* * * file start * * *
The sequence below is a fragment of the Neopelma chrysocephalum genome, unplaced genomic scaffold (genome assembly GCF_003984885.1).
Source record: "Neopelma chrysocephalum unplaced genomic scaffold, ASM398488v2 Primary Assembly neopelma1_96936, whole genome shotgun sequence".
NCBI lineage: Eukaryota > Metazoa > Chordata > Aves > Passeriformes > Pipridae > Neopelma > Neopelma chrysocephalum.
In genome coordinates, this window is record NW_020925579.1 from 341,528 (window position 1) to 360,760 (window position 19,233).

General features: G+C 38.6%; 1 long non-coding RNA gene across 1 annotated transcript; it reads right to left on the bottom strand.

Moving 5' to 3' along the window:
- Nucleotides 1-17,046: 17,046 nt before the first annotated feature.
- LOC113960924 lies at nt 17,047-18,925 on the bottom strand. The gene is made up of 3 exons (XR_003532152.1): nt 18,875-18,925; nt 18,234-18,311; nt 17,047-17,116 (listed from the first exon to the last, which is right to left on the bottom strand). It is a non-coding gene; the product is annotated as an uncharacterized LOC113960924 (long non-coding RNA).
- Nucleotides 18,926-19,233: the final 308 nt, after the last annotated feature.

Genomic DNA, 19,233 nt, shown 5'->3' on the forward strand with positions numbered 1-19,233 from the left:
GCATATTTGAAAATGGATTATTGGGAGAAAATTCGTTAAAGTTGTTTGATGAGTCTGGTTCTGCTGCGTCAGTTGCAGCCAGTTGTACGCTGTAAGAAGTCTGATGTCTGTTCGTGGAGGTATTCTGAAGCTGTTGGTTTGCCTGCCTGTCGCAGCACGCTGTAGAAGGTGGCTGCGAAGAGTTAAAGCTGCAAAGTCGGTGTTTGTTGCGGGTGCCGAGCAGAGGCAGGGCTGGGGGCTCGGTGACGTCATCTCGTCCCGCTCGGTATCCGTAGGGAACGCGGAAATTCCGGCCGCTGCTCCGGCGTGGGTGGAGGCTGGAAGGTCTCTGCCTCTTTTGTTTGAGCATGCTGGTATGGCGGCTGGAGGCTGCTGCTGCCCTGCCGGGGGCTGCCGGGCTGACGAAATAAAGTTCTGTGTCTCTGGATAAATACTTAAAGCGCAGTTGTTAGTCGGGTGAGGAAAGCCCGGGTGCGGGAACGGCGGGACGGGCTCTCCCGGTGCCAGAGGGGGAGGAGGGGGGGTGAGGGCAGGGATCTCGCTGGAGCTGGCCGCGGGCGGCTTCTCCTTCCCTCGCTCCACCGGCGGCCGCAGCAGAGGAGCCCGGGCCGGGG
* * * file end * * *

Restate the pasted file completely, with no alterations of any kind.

The sequence below is a fragment of the Neopelma chrysocephalum genome, unplaced genomic scaffold (genome assembly GCF_003984885.1).
Source record: "Neopelma chrysocephalum unplaced genomic scaffold, ASM398488v2 Primary Assembly neopelma1_96936, whole genome shotgun sequence".
NCBI lineage: Eukaryota > Metazoa > Chordata > Aves > Passeriformes > Pipridae > Neopelma > Neopelma chrysocephalum.
In genome coordinates, this window is record NW_020925579.1 from 341,528 (window position 1) to 360,760 (window position 19,233).

General features: G+C 38.6%; 1 long non-coding RNA gene across 1 annotated transcript; it reads right to left on the bottom strand.

Moving 5' to 3' along the window:
- Nucleotides 1-17,046: 17,046 nt before the first annotated feature.
- LOC113960924 lies at nt 17,047-18,925 on the bottom strand. The gene is made up of 3 exons (XR_003532152.1): nt 18,875-18,925; nt 18,234-18,311; nt 17,047-17,116 (listed from the first exon to the last, which is right to left on the bottom strand). It is a non-coding gene; the product is annotated as an uncharacterized LOC113960924 (long non-coding RNA).
- Nucleotides 18,926-19,233: the final 308 nt, after the last annotated feature.

Genomic DNA, 19,233 nt, shown 5'->3' on the forward strand with positions numbered 1-19,233 from the left:
GCATATTTGAAAATGGATTATTGGGAGAAAATTCGTTAAAGTTGTTTGATGAGTCTGGTTCTGCTGCGTCAGTTGCAGCCAGTTGTACGCTGTAAGAAGTCTGATGTCTGTTCGTGGAGGTATTCTGAAGCTGTTGGTTTGCCTGCCTGTCGCAGCACGCTGTAGAAGGTGGCTGCGAAGAGTTAAAGCTGCAAAGTCGGTGTTTGTTGCGGGTGCCGAGCAGAGGCAGGGCTGGGGGCTCGGTGACGTCATCTCGTCCCGCTCGGTATCCGTAGGGAACGCGGAAATTCCGGCCGCTGCTCCGGCGTGGGTGGAGGCTGGAAGGTCTCTGCCTCTTTTGTTTGAGCATGCTGGTATGGCGGCTGGAGGCTGCTGCTGCCCTGCCGGGGGCTGCCGGGCTGACGAAATAAAGTTCTGTGTCTCTGGATAAATACTTAAAGCGCAGTTGTTAGTCGGGTGAGGAAAGCCCGGGTGCGGGAACGGCGGGACGGGCTCTCCCGGTGCCAGAGGGGGAGGAGGGGGGGTGAGGGCAGGGATCTCGCTGGAGCTGGCCGCGGGCGGCTTCTCCTTCCCTCGCTCCACCGGCGGCCGCAGCAGAGGAGCCCGGGCCGGGG